Two scientists have said the rules on fracking-induced earth tremors could be relaxed with little risk to people.
Under the current traffic light system, fracking must stop for 18 hours if the operation induces seismic activity of 0.5ML (local magnitude) or above.
Now Dr Brian Baptie, of the British Geological Survey (BGS), and Dr Ben Edwards, of Liverpool University, argued that the limit could be raised safely to 1.5ML, which, they said, was unlikely to be felt.
Their proposal, made in a media briefing earlier today, was welcomed by Cuadrilla, which triggered 57 earth tremors when it fracked in Lancashire last year.
But opponents of Cuadrilla’s operations said people were less concerned what was felt at the surface and more about what happened at the depth of the wellbore. Campaigners in Lancashire said they would consider a legal challenge if the government gave into industry lobbying for a higher limit.
Cuadrilla’s fracking operations at Preston New Road triggered three tremors which exceeded the 0.5ML red traffic light level during fracking last year. Another four passed the 0.5ML threshold after fracking had finished. Two of the tremors, measuring 1.1ML and 1.5ML were felt by people living and working locally.
The company previously called on the government to raise the 0.5ML threshold. It pointed to higher limits of 4ML in Canada and 2.7 in California.
But the energy minister, Claire Perry, has said there are no plans to relax the rules. In a letter to Cuadrilla in November 2018, she said the current system was “fit for purpose” and there was “no intention of altering it”. She repeated this position in a recent parliamentary answer.
Dr Brian Baptie, head of seismicity at the British Geological Survey, said today:
“The existing regulations are really quite conservative. They are set at a level of earthquake that is really very unlikely to be felt.
“So something like 1.5 is a level of earthquake that is not going to be felt widely by people – I think it is something we ought to have a look at.”
“When earthquakes occur, they cause shaking, so could that shaking damage the wells? I think the risk of that is vanishingly small – it is negligible for such small events”.
Dr Baptie contributed to a government-commissioned report on Cuadrilla’s earlier experience of fracking-induced seismic activity when its first frack at Preese Hall in 2011 prompted earthquakes measuring 2.3ML and1.5ML. That report recommended the current red traffic light of 0.5ML.
The other scientist, Dr Ben Edwards, has contributed to material for Cuadrilla and the government. He said:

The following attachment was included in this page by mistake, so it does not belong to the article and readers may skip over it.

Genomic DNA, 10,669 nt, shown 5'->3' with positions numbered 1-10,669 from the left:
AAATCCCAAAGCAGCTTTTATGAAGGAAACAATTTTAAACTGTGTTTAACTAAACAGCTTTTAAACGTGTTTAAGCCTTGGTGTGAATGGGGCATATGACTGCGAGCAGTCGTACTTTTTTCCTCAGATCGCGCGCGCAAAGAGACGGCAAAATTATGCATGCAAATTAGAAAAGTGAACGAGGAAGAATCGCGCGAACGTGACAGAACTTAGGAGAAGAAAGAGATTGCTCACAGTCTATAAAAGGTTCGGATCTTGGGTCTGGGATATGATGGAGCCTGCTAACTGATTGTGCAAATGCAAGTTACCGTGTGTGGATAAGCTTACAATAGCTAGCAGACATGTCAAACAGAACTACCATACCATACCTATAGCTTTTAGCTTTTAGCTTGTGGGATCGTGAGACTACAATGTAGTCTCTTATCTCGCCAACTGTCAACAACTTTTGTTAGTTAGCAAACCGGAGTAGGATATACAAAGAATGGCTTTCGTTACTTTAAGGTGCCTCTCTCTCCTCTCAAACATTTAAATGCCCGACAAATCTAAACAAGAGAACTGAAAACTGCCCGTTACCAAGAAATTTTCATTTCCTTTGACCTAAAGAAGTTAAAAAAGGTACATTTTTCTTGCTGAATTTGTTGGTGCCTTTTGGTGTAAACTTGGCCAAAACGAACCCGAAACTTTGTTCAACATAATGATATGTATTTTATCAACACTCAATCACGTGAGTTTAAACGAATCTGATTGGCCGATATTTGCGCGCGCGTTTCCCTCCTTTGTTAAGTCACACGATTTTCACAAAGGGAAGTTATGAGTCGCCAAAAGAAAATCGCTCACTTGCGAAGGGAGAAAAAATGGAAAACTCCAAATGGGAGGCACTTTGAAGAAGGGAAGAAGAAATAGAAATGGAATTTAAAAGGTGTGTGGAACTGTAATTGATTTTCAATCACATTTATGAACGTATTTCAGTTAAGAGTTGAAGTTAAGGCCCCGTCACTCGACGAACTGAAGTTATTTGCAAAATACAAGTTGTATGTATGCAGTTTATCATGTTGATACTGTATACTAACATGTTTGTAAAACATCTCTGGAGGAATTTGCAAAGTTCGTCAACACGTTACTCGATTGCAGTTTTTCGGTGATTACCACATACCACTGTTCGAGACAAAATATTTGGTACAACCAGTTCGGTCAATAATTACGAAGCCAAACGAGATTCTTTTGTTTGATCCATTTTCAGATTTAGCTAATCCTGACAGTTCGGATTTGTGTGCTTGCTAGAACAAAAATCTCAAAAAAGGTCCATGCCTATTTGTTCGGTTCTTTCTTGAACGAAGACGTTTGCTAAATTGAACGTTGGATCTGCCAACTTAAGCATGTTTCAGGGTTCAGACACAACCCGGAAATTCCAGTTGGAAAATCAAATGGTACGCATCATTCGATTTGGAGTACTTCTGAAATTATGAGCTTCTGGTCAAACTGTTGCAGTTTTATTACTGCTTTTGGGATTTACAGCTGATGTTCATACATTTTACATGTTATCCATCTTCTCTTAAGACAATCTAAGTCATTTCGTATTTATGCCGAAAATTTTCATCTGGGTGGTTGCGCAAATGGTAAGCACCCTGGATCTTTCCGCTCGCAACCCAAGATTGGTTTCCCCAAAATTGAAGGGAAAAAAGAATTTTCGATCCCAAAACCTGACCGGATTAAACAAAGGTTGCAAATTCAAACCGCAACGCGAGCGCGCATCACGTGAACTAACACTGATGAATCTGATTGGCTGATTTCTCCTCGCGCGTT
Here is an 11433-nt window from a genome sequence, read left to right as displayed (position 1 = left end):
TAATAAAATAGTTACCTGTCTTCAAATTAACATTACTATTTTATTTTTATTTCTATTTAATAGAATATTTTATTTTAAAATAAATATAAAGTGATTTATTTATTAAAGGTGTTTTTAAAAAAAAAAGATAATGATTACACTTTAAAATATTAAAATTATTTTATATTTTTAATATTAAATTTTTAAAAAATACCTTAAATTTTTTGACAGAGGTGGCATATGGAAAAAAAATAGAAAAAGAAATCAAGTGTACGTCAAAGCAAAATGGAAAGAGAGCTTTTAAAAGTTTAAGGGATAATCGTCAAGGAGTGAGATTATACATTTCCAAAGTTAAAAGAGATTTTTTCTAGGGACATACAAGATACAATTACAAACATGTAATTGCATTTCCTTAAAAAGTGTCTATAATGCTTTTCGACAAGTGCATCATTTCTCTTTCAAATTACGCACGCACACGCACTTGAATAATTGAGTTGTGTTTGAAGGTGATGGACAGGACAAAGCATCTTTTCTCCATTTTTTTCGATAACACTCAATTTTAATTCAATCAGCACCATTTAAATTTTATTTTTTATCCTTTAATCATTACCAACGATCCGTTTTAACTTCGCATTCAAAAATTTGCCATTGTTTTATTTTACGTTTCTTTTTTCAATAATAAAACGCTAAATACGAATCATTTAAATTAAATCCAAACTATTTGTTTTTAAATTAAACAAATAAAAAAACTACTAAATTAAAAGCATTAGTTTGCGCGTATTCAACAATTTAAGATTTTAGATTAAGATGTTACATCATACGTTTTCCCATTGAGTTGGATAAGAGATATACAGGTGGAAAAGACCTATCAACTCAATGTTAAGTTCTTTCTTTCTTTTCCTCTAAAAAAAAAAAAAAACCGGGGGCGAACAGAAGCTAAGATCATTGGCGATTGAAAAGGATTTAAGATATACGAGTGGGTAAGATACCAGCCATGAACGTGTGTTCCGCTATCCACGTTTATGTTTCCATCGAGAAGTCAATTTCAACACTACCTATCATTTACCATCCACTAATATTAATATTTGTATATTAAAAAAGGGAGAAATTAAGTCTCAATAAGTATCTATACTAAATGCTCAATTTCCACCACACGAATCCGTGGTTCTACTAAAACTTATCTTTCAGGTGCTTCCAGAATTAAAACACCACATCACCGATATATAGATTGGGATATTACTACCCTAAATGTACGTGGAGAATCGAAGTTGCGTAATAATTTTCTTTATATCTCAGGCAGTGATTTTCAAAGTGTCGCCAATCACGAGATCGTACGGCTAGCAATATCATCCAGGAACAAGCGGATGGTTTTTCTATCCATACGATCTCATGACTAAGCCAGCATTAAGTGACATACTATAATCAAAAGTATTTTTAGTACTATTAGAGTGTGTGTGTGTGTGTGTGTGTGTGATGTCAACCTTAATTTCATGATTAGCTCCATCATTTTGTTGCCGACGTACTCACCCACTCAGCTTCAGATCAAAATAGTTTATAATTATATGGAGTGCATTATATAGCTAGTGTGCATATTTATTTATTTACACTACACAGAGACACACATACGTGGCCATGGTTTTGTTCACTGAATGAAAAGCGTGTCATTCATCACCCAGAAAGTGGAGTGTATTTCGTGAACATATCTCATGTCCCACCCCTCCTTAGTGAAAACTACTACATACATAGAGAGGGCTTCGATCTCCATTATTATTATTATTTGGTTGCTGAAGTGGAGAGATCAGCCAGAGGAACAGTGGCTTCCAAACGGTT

“If you want to mitigate any chance of felt activity, similar in vibration magnitude to a building site, we have the correct traffic light system.
“But if you want to go to a risk-based approach, where you allow events that do not pose any risk to humans or structures, then there is scope to review the current system, that could be raised to 1.5 and that would still arguably be conservative.”
Dr Edwards was responsible for recent government-commissioned research which likened the effects at the surface of a 1.1ML tremor to a 1kg bag of flour falling to the floor, and a 1.5ML tremor to a dropped honeydew melon.
Frack Free Lancashire said this evening:
“It seems to have taken the industry spin doctors longer than expected to find a couple of academics prepared to make their case for them.
“However, both of these researchers still appear to be inexplicably fixated on whether a tremor can be felt at surface.
“The Traffic Light System (TLS) was devised, in conjunction with Cuadrilla themselves, to protect the public from the potential subsurface impacts of fracking. It is based on an acceptance that the seismic events (which fracking appears to inevitably unleash in the UK) cannot be constrained by turning off a tap, and that they may get progressively more frequent and larger after the warning level is exceeded and work is stopped.
“The government and local Conservative MP, Mark Menzies, have already stated their opposition to increasing the TLS limits. Claire Perry – the energy minister – stated that would be a “foolish politician who would do things that would be considered to be relaxing regulatory standards when we are trying to reassure people about safety.”
“If the government were seen to be caving in to industry lobbying after they have so clearly demonstrated that they are unable to control the seismic activity caused by their operations, we will consider seeking a legal challenge.”
John Sauven, executive of director of Greenpeace UK, said:
“This is a barely disguised attempt to mislead people. The main concern over tremors caused by fracking is not damage caused at the surface but damage caused to the well.
“This is likely to be near the epicentre of the quake. We know this is a risk. It is exactly what happened at the UK’s first fracked well at Preese Hall in 2011. The well bore damage was observed after quakes which caused no damage at the surface.”
A spokesperson for Cuadrilla said:
“We were pleased to hear this. We have collected an extensive data set from our operations at the shale gas exploration site in Preston New Road, Blackpool, including the most comprehensive micro-seismic data set ever collected at a shale site.
“We have shared this with the relevant regulators and experts to enable further understanding of how best to safely and effectively progress this important industry”.